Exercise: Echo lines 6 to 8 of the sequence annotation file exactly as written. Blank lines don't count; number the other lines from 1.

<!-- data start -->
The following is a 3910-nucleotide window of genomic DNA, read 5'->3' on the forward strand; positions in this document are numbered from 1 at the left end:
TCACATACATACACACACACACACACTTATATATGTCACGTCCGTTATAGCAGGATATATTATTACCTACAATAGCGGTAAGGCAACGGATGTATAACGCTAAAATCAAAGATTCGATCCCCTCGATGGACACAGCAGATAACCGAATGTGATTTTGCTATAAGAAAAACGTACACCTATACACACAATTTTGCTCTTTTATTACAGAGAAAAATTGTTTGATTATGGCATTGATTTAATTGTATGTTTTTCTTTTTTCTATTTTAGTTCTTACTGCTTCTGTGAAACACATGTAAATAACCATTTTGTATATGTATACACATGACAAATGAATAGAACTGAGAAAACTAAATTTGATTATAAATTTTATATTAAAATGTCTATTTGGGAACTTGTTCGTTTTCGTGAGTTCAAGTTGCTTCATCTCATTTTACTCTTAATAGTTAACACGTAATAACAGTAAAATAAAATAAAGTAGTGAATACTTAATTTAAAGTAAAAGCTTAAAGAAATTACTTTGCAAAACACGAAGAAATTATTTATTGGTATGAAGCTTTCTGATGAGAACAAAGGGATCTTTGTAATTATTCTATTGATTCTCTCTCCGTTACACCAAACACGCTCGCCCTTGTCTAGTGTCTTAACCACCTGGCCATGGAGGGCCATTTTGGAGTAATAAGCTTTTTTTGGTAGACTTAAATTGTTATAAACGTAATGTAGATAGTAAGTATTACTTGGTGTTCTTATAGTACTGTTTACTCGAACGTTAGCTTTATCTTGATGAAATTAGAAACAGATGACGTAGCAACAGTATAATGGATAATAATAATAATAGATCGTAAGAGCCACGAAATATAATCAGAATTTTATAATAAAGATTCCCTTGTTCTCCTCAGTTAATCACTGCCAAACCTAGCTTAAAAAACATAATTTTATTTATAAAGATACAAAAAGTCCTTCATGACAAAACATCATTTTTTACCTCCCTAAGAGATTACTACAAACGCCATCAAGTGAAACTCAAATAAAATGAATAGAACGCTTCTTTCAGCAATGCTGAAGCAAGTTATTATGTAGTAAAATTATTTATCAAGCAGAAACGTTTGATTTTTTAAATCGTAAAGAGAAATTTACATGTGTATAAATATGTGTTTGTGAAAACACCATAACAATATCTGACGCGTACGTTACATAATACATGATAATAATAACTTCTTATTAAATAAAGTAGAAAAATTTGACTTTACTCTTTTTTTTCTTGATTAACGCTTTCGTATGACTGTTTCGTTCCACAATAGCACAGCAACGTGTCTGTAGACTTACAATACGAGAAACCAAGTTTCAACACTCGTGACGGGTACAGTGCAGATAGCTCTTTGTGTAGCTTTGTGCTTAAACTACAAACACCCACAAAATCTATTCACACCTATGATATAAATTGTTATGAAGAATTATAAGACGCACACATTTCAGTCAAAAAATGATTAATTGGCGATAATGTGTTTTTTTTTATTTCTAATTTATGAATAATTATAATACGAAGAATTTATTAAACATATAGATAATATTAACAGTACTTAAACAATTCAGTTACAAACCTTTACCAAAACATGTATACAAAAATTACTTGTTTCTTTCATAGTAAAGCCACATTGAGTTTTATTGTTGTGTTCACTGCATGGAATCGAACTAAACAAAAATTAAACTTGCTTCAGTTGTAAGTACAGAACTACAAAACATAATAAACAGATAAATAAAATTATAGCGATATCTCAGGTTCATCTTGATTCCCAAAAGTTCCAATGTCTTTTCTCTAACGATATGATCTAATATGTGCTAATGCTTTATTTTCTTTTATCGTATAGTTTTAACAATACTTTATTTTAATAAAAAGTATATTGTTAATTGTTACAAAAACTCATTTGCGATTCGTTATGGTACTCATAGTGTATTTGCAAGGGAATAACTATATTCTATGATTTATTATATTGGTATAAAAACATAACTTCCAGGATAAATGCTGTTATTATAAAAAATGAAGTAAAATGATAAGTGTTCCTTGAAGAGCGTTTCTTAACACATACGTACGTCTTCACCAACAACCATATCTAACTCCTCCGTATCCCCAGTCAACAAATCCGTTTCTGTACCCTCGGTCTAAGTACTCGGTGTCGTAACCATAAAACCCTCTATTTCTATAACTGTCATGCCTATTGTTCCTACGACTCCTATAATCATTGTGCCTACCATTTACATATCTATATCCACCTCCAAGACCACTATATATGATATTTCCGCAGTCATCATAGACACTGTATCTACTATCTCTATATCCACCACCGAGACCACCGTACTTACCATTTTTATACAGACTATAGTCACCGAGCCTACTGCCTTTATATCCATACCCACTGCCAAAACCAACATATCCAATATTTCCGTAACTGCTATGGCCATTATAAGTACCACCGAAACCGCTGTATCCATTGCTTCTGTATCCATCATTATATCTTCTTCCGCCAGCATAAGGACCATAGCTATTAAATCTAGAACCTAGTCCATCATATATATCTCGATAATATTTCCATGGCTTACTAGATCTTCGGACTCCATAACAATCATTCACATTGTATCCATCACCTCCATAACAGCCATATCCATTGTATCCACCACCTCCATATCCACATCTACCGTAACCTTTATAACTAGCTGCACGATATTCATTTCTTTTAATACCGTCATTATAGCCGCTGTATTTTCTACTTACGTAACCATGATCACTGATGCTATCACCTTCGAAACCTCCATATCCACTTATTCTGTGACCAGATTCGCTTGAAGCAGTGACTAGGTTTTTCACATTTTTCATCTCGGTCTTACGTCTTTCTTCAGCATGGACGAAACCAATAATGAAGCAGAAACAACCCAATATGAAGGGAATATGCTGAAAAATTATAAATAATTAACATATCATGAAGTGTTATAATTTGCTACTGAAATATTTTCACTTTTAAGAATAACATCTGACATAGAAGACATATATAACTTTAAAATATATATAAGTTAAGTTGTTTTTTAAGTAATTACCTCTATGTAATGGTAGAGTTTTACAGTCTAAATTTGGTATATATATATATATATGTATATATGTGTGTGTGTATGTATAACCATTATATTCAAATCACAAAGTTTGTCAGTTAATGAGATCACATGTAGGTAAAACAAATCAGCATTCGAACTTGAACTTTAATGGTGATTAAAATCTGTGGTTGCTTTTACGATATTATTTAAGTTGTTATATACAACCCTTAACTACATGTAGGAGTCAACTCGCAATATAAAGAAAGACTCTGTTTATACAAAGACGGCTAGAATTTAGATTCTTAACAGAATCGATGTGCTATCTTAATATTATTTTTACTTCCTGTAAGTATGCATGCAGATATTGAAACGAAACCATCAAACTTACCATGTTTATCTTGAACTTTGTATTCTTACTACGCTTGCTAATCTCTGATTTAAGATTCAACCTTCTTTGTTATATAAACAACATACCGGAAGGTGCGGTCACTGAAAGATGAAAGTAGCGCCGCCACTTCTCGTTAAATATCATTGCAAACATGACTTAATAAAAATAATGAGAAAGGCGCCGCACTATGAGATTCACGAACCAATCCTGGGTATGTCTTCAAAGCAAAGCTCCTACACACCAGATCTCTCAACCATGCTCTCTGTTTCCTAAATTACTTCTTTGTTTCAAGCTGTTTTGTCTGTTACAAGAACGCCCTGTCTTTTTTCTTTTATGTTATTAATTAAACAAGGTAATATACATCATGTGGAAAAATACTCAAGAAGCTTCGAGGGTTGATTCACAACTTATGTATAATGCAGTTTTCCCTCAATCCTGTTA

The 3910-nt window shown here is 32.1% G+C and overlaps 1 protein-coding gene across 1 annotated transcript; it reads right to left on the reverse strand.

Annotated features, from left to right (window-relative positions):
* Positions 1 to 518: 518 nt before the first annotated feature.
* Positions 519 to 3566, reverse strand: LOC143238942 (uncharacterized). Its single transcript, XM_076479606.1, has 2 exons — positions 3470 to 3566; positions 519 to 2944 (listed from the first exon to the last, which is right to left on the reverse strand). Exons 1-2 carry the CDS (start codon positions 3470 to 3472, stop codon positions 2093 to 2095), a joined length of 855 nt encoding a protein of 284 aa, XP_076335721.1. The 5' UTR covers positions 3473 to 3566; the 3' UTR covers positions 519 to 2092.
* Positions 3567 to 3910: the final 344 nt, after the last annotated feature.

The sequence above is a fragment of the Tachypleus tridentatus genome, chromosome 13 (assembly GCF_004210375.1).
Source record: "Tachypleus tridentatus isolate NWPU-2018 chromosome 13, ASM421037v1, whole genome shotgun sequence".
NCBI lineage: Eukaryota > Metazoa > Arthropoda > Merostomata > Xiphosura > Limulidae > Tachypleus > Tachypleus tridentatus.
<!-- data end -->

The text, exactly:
* Positions 519 to 3566, reverse strand: LOC143238942 (uncharacterized). Its single transcript, XM_076479606.1, has 2 exons — positions 3470 to 3566; positions 519 to 2944 (listed from the first exon to the last, which is right to left on the reverse strand). Exons 1-2 carry the CDS (start codon positions 3470 to 3472, stop codon positions 2093 to 2095), a joined length of 855 nt encoding a protein of 284 aa, XP_076335721.1. The 5' UTR covers positions 3473 to 3566; the 3' UTR covers positions 519 to 2092.
* Positions 3567 to 3910: the final 344 nt, after the last annotated feature.

The sequence above is a fragment of the Tachypleus tridentatus genome, chromosome 13 (assembly GCF_004210375.1).